<$BlogRSDUrl$> Rebuild New Orleans! -->

Sunday, September 12, 2004

Late-Night Update 

I'm downstairs listening into to every rustle and squeak on the baby monitor; Evelin is getting some rest before Celeste's 1:30 a.m. feeding. This morning (well, it's a little past midnight as I write this, so yesterday morning), Celeste marked the anniversary of her first meeting us. Unfortunately, the celebration took place in the hospital.

Everyone is okay. Celeste is doing great. Evelin is fine. I'm addicted to Diet Coke and very clumsy, but otherwise alright.

On Tuesday, we took Celeste in for her first pediatrician's visit. Everything went well, but because she was a little jaundiced when we left the hospital, they did a heel-stick for a bilirubin test. The level at the hospital on Sunday was 14.2; the Tuesday test was 14.7, which was still within the "we need to watch it" level, but not a serious concern. We were told to come back on Thursday for a follow up heel-stick.

Thursday, before lunch, the doctor called with the results of that morning's test: The levels were too high for the office machine to read. We had to head to the hospital to have the test performed. We went in and, after a longer than expected wait because we were trying to get things done as the pediatrician's office was closed for lunch and the hospital lab was having shifts change and people heading out for lunch. None of that was very comforting for this anxious father.

After the blood was drawn, we headed home to wait for the results. When the doctor finally called, the results were 21.4. We were told to head to the hospital right away and that Celeste would have to be admitted for treatment.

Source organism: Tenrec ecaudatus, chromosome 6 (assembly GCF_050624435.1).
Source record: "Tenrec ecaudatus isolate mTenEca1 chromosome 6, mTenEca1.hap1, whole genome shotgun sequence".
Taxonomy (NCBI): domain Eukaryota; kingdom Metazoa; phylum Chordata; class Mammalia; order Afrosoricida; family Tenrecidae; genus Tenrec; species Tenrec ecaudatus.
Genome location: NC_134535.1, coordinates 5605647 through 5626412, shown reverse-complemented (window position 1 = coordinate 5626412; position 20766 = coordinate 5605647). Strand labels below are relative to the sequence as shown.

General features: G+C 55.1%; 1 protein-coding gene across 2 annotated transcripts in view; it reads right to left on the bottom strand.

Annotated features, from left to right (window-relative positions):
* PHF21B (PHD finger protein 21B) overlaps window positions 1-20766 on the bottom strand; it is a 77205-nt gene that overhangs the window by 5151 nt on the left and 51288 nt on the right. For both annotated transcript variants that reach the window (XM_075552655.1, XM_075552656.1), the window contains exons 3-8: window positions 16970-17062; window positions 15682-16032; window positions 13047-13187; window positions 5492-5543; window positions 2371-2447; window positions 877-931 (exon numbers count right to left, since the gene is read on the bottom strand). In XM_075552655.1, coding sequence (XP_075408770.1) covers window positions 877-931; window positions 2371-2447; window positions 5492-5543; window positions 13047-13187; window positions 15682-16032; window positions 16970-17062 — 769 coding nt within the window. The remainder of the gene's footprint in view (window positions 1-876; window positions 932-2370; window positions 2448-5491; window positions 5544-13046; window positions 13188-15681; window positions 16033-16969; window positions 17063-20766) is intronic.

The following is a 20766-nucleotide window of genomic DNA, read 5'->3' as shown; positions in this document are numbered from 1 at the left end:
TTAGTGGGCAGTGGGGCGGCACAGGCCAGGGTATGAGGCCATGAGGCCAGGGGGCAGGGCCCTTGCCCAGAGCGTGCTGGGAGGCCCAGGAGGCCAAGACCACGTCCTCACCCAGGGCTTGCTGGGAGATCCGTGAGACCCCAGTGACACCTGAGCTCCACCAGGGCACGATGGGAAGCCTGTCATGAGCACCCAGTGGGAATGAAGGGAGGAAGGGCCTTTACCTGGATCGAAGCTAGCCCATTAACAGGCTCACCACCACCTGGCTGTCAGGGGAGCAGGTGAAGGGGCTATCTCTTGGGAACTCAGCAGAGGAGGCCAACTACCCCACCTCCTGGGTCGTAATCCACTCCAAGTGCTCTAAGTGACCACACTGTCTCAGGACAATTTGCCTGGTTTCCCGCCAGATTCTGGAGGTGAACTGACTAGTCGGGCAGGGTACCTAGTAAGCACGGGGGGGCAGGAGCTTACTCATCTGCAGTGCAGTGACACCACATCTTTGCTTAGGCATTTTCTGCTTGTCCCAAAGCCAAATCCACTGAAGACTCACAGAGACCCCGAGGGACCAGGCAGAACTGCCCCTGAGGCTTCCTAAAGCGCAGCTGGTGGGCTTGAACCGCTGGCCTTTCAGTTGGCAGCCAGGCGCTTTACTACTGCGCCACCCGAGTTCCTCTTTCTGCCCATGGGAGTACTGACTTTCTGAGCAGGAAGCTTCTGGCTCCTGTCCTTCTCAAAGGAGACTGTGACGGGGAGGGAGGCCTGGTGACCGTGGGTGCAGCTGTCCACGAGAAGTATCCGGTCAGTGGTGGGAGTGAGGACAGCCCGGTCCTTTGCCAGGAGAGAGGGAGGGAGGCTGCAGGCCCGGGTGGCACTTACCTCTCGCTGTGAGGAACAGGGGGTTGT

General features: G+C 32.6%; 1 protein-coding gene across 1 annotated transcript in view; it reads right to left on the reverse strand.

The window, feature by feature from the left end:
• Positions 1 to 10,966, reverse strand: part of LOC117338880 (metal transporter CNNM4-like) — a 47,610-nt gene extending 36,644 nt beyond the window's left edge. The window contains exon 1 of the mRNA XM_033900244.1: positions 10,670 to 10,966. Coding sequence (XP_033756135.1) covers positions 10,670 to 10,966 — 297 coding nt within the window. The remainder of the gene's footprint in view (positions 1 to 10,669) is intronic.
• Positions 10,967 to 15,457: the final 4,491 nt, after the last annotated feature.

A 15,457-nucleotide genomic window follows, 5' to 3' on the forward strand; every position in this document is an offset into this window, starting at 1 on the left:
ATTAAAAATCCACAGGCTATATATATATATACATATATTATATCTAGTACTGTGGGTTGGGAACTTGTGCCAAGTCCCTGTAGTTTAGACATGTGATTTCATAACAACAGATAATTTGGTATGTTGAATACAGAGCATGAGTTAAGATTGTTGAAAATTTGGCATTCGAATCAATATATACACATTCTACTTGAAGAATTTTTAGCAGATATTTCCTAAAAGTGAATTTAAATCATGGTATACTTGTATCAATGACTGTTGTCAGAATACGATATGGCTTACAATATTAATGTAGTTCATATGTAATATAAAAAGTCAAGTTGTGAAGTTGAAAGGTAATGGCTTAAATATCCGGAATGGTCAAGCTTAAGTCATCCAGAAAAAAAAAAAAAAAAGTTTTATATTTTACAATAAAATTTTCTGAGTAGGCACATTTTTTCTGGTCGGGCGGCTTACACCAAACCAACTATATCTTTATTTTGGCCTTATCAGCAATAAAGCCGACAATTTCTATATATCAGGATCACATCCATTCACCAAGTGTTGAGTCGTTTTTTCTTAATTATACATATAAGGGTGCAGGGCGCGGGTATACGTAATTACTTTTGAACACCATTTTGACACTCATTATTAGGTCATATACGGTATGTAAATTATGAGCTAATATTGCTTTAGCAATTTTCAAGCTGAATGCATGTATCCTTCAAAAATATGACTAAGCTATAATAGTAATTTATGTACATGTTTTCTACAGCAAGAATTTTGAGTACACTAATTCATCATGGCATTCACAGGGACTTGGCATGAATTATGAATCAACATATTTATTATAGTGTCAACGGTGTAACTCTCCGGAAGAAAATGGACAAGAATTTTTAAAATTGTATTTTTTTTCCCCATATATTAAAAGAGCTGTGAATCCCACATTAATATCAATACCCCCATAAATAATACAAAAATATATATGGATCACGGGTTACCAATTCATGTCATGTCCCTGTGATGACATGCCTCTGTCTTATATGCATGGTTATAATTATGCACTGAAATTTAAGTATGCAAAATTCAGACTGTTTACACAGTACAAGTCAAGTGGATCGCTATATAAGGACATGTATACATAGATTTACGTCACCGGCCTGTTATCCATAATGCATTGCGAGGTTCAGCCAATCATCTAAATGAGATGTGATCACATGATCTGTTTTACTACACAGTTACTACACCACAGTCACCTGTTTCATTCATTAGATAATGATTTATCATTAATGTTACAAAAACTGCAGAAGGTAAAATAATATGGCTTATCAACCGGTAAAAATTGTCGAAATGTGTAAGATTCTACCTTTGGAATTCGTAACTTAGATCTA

And, as we were heading out to the hospital, my parents called to say that their plane had landed. (They'd flown up to meet their new granddaughter.) While gathering some things to take with us, I filled them in quickly on what was going on. But I neglected to tell them which hospital we were going to. I eventually got back in touch with them (I couldn't use a mobile phone from the pediatrics ward or place a long-distance call to their cells, and I didn't know the phone number of the hotel they were staying in), but it was after visiting hours so they had to wait another day to meet Celeste.

Getting Celeste admitted, fitted with a little headband to protect her eyes, and put under those lights and then being told all we can do is wait was the most terrifying thing I think I've ever gone through. I tried hard not to, but there were tears.

Over the first night, Evelin and I weren't really sure what we needed to be doing except to feed Celeste and to talk to her even if we couldn’t spend much time holding or snuggling her. The nurse did say we could touch her under the lights, so there was a good bit of holding of her little hands and feet at times.

Because jaundice is caused by an excess of bilirubin and bilirubin can be expelled through the body's waste system, the doctor wanted us to feed Celeste every two hours to help ensure that she was excreting enough and to ensure that she stay hydrated under the lights. She also wanted us to supplement the breastfeeding with formula.

Evelin and I had never really talked about formula, but at that moment we both were pretty firm in wanting to avoid giving Celeste something foreign, so we got the doctor to agree to let us try to pump after Celeste breastfed to see how much additional milk we could bank. The goal was to give her at least 30 milliliters of additional food beyond what she'd take in breastfeeding.